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Broadband now a legal right in Finland
photo credit: AFP/LEHTIKUVA
Photo credit: © AFP

Finland has become the first country in the world to make broadband a legal right for all its citizens, entitling them to a one megabit per second broadband connection now, with a 100-Mbit/s connection to become a right by the end of 2015.

From 1 July 2010, all Finns are entitled to a one megabit per second (Mbit/s) broadband connection. In October 2009, Finland’s Ministry of Transport and Communications had announced that the country’s Communications Market Act had been amended to include Internet access of 1 Mbit/s as part of the universal service obligations and as a legal right and that the amendment would become effective in the summer of 2010. At least 30 countries worldwide (developed and developing) have included broadband as part of their definition of universal service/access. But Finland is the first to take this one step further by recognizing broadband as a universal legal right.

The amendment entered into force on 1 July 2010, making Finland the first country in the world to enact a law that makes broadband access a “guaranteed right”. Broadband access will now be included in basic communication services, such as telephone or postal services. An estimated 95 per cent of Finland’s population of around 5.3 million is already online.

Suvi Lindén, Finland’s Minister of Communications welcomed the new law: “From now on, a reasonably priced broadband connection will be everyone’s basic right in Finland. This is absolutely one of the government’s most significant achievements in regional policy and I am proud of it”, she said.

The law means that telecommunication operators recognized as universal service providers must be able to provide every permanent residence and business office with access to “a reasonably priced and high-quality connection with a downstream rate of at least 1 Mbit/s”. The new service obligation does not apply to summer residences. Early this year, the Finnish Communications Regulatory Authority (FICORA) designated 26 telecommunication operators across Finland as universal service operators.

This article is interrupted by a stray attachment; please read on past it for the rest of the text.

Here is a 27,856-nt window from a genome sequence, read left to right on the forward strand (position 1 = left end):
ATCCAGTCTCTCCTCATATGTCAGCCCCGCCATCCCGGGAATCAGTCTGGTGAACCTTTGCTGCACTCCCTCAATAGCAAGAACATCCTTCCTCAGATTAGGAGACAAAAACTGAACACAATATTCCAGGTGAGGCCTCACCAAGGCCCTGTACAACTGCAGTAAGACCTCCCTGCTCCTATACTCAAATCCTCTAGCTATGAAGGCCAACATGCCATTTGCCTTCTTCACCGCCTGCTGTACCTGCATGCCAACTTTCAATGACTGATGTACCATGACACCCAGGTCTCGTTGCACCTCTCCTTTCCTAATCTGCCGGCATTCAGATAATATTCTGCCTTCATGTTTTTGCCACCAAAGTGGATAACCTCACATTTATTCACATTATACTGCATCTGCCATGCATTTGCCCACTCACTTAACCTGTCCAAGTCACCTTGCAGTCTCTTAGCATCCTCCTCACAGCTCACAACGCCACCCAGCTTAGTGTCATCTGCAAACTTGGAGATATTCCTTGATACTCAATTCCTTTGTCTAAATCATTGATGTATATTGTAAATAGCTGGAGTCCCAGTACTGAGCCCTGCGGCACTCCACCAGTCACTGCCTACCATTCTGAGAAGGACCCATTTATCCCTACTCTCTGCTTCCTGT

FICORA has set up a website (www.viestintä for Finnish consumers to check which geographic areas have been assigned a universal service operator for the provision of broadband subscriptions, which may be implemented via fixed or wireless technology.

FICORA monitors compliance with this new obligation.

What is reasonable pricing?

FICORA estimates that a reasonable monthly fee for a universal service subscription is EUR 30–40. Telecommunication operators can also charge their customers for installation, but construction expenses must be priced so that residential customers can actually afford a 1 Mbit/s subscription. So a universal service provider cannot automatically charge all construction expenditure to the user — only a reasonable share of it. FICORA steps in if pricing is unreasonable.

Broadband 2015 project

According to the Finnish government, the one megabit goal broadband connection for all Finns is an intermediary step. The government had already decided to make a 100-Mbit/s broadband connection a legal right by the end of 2015. It has launched a broadband project to connect all Finns, including those living in sparsely-populated areas, to the Internet with fast fibre-optic or cable networks by this target date. FICORA explains that the objective of the project is to ensure that nearly all (more than 99 per cent of the population) permanent places of residence and places of business and public administration are no further than two kilometres from a 100 Mbit/s fibre-optic or cable network.

Telecommunication operators are expected to construct fast connections in densely-populated areas, where there is demand, on market terms. But assistance will be needed to raise population coverage from 95 per cent to 99 per cent in rural areas.

Telecommunication operators will cover at least 34 per cent of the costs. The rest of the costs will be funded by the State (EUR 66 million for the period 2009–2015), municipalities and the European Union’s Rural Development Fund (EUR 24.6 million). Support will be given to projects that are not commercially viable.


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